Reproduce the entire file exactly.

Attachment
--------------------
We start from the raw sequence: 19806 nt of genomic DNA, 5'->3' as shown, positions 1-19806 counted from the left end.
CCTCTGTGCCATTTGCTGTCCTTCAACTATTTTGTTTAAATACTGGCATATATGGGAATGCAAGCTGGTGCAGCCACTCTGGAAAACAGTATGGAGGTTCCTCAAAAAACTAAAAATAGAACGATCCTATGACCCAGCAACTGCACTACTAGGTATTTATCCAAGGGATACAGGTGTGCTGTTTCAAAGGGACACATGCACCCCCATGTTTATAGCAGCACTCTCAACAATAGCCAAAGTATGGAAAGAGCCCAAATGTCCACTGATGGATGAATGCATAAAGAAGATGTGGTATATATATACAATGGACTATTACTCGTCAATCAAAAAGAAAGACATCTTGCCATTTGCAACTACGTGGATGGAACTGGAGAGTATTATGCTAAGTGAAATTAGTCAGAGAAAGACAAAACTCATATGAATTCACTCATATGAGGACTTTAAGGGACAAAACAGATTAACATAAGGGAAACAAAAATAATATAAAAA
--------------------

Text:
We start from the raw sequence: 19806 nt of genomic DNA, 5'->3' as shown, positions 1-19806 counted from the left end.
CCTCTGTGCCATTTGCTGTCCTTCAACTATTTTGTTTAAATACTGGCATATATGGGAATGCAAGCTGGTGCAGCCACTCTGGAAAACAGTATGGAGGTTCCTCAAAAAACTAAAAATAGAACGATCCTATGACCCAGCAACTGCACTACTAGGTATTTATCCAAGGGATACAGGTGTGCTGTTTCAAAGGGACACATGCACCCCCATGTTTATAGCAGCACTCTCAACAATAGCCAAAGTATGGAAAGAGCCCAAATGTCCACTGATGGATGAATGCATAAAGAAGATGTGGTATATATATACAATGGACTATTACTCGTCAATCAAAAAGAAAGACATCTTGCCATTTGCAACTACGTGGATGGAACTGGAGAGTATTATGCTAAGTGAAATTAGTCAGAGAAAGACAAAACTCATATGAATTCACTCATATGAGGACTTTAAGGGACAAAACAGATTAACATAAGGGAAACAAAAATAATATAAAAA